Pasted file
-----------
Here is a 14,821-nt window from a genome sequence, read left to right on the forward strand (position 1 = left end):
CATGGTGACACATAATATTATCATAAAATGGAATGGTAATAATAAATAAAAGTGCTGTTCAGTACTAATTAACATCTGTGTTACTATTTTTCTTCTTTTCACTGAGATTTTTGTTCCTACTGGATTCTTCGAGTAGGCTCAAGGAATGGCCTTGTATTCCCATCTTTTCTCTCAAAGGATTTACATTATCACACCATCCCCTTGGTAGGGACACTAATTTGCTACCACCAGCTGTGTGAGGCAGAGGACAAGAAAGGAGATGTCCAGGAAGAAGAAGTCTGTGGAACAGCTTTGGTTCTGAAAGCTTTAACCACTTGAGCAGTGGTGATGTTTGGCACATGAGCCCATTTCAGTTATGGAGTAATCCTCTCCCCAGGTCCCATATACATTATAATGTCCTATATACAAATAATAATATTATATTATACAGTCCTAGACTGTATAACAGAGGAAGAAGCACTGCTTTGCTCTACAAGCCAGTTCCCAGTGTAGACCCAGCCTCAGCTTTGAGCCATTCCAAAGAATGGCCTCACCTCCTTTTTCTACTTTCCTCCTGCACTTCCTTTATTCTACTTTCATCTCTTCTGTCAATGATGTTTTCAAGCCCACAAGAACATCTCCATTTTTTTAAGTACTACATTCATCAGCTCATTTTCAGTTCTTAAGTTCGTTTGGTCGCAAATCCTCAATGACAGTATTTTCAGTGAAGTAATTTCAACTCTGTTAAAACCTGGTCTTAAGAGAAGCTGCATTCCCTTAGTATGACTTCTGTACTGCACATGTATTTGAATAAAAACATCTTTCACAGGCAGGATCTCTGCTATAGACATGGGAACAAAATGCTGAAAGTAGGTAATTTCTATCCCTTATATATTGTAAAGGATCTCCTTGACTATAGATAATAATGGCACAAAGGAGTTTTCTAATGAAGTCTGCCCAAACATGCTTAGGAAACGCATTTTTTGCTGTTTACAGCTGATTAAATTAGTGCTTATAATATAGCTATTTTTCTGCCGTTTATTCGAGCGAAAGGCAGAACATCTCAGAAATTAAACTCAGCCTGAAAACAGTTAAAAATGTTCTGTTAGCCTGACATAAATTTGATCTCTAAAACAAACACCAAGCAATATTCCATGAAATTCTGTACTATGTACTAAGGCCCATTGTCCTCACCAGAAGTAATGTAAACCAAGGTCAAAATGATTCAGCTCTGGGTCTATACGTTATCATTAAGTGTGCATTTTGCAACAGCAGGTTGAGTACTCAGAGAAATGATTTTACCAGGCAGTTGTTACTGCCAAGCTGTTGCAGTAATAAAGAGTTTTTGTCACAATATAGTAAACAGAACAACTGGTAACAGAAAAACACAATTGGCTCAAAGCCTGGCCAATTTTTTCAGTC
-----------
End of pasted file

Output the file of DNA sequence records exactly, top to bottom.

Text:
Here is a 14,821-nt window from a genome sequence, read left to right on the forward strand (position 1 = left end):
CATGGTGACACATAATATTATCATAAAATGGAATGGTAATAATAAATAAAAGTGCTGTTCAGTACTAATTAACATCTGTGTTACTATTTTTCTTCTTTTCACTGAGATTTTTGTTCCTACTGGATTCTTCGAGTAGGCTCAAGGAATGGCCTTGTATTCCCATCTTTTCTCTCAAAGGATTTACATTATCACACCATCCCCTTGGTAGGGACACTAATTTGCTACCACCAGCTGTGTGAGGCAGAGGACAAGAAAGGAGATGTCCAGGAAGAAGAAGTCTGTGGAACAGCTTTGGTTCTGAAAGCTTTAACCACTTGAGCAGTGGTGATGTTTGGCACATGAGCCCATTTCAGTTATGGAGTAATCCTCTCCCCAGGTCCCATATACATTATAATGTCCTATATACAAATAATAATATTATATTATACAGTCCTAGACTGTATAACAGAGGAAGAAGCACTGCTTTGCTCTACAAGCCAGTTCCCAGTGTAGACCCAGCCTCAGCTTTGAGCCATTCCAAAGAATGGCCTCACCTCCTTTTTCTACTTTCCTCCTGCACTTCCTTTATTCTACTTTCATCTCTTCTGTCAATGATGTTTTCAAGCCCACAAGAACATCTCCATTTTTTTAAGTACTACATTCATCAGCTCATTTTCAGTTCTTAAGTTCGTTTGGTCGCAAATCCTCAATGACAGTATTTTCAGTGAAGTAATTTCAACTCTGTTAAAACCTGGTCTTAAGAGAAGCTGCATTCCCTTAGTATGACTTCTGTACTGCACATGTATTTGAATAAAAACATCTTTCACAGGCAGGATCTCTGCTATAGACATGGGAACAAAATGCTGAAAGTAGGTAATTTCTATCCCTTATATATTGTAAAGGATCTCCTTGACTATAGATAATAATGGCACAAAGGAGTTTTCTAATGAAGTCTGCCCAAACATGCTTAGGAAACGCATTTTTTGCTGTTTACAGCTGATTAAATTAGTGCTTATAATATAGCTATTTTTCTGCCGTTTATTCGAGCGAAAGGCAGAACATCTCAGAAATTAAACTCAGCCTGAAAACAGTTAAAAATGTTCTGTTAGCCTGACATAAATTTGATCTCTAAAACAAACACCAAGCAATATTCCATGAAATTCTGTACTATGTACTAAGGCCCATTGTCCTCACCAGAAGTAATGTAAACCAAGGTCAAAATGATTCAGCTCTGGGTCTATACGTTATCATTAAGTGTGCATTTTGCAACAGCAGGTTGAGTACTCAGAGAAATGATTTTACCAGGCAGTTGTTACTGCCAAGCTGTTGCAGTAATAAAGAGTTTTTGTCACAATATAGTAAACAGAACAACTGGTAACAGAAAAACACAATTGGCTCAAAGCCTGGCCAATTTTTTCAGTC